Smart Way to Remember Memorial Day
This morning I took a nice long bike ride around my current hometown of Annapolis, Maryland. As the home of the US Naval Academy (and lots of USNA alumni), it is a town that really pulls out the stops when it comes to recognizing Memorial Day as a day to remember the sacrifices made by US soldiers, sailors and Marines during our nation’s history.
Today happens to be a gorgeous, breezy day – perfect for flying the flag, for recreating in the outdoors and for thinking about ways to honor the memory of those who have made our freedom possible. From my own family, I spent some time remembering Uncle Gene, a veteran of the Battle of the Bulge, my cousin Todd, a career army medic who saved lives in Panama and the Persian Gulf, my father Ray, who repaired gyrocompasses as an enlisted sailor during WWII, and my daughter and her husband who both are currently serving in the US Navy. I also said a prayer for one of my best friends, a classmate who is currently in Talil, Iraq and for all of the other men and women who are doing their best in a challenging situation.
During my thirty years in the US Navy, many of my friends and colleagues have spent a great deal of time and effort either actively involved in protecting America’s interests in the Persian (aka Arabian) Gulf or in planning ways to protect those interests. During the past few years, similar efforts have started to draw more of our attention and resources in a place that most people could not find on a world map – the Gulf of Guinea. It happens to be off the coast of Nigeria, one of Africa’s key oil producing regions.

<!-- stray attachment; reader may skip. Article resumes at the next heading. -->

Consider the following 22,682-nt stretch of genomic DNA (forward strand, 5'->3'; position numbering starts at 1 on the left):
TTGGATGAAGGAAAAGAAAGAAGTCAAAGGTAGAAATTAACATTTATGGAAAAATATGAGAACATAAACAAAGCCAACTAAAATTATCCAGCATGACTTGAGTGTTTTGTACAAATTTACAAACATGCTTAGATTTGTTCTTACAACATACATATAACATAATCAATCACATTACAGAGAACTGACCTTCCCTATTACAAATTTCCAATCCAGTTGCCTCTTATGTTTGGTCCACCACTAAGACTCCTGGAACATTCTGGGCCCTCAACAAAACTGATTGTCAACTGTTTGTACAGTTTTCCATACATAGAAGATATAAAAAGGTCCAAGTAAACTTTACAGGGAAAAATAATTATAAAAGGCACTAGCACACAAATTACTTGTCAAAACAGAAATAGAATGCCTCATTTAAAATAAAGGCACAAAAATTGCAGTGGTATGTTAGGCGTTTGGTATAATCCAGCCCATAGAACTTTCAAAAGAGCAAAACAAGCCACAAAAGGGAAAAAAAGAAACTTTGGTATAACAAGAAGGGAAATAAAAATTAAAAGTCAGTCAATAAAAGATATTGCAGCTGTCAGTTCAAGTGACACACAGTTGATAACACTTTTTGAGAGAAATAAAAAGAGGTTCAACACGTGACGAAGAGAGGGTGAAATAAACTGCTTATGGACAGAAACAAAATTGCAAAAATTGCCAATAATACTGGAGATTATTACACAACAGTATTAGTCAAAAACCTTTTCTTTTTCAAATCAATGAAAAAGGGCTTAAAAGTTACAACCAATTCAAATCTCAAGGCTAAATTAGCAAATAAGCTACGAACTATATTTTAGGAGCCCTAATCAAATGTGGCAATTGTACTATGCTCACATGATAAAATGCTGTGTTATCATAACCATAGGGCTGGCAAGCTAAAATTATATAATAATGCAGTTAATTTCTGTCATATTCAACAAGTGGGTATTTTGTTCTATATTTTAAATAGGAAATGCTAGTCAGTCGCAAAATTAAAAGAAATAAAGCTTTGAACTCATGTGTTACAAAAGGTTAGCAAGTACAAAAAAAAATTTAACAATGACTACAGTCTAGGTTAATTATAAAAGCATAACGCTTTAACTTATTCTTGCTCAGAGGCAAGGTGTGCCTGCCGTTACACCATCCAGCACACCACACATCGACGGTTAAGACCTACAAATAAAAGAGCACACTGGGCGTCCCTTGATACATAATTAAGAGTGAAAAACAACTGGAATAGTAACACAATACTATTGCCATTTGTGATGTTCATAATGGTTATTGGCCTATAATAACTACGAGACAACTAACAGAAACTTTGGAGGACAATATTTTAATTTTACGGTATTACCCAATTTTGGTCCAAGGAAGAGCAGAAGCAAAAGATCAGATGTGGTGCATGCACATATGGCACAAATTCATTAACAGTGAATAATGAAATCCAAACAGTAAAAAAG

Though I have taken enough courses in national strategic affairs to recognize why our political and military leaders have determined that keeping a strong military presence in such regions is a good idea, I cannot help but think that it would be a far better investment of our treasure and the lives of our brave defenders to figure out ways to position the US to be able to declare its lack of interest in the internal affairs of oil producing countries.
Readers of Red, Green, and Blue know that there are many ways to reduce our use of oil and natural gas. We need to keep talking about those ways and sharing our ideas and thoughts with both decision makers and with our fellow residents of the planet Earth.
Driving smaller cars – like the Smart Cars that I saw during my morning ride – carpooling, and eliminating unnecessary trips are all quick ways to send the message that we want to slow our oil consumption. Building nuclear power plants fueled with uranium from Australia, Canada and the United States instead of with LNG imported from the same places that currently supply our oil is another way to reinforce the message.
Related posts on Energy Security:
- Price of Gas Concerning … Make a Statement, Avoid the Pump
- Addiction to Oil is not a Good Negotiation Position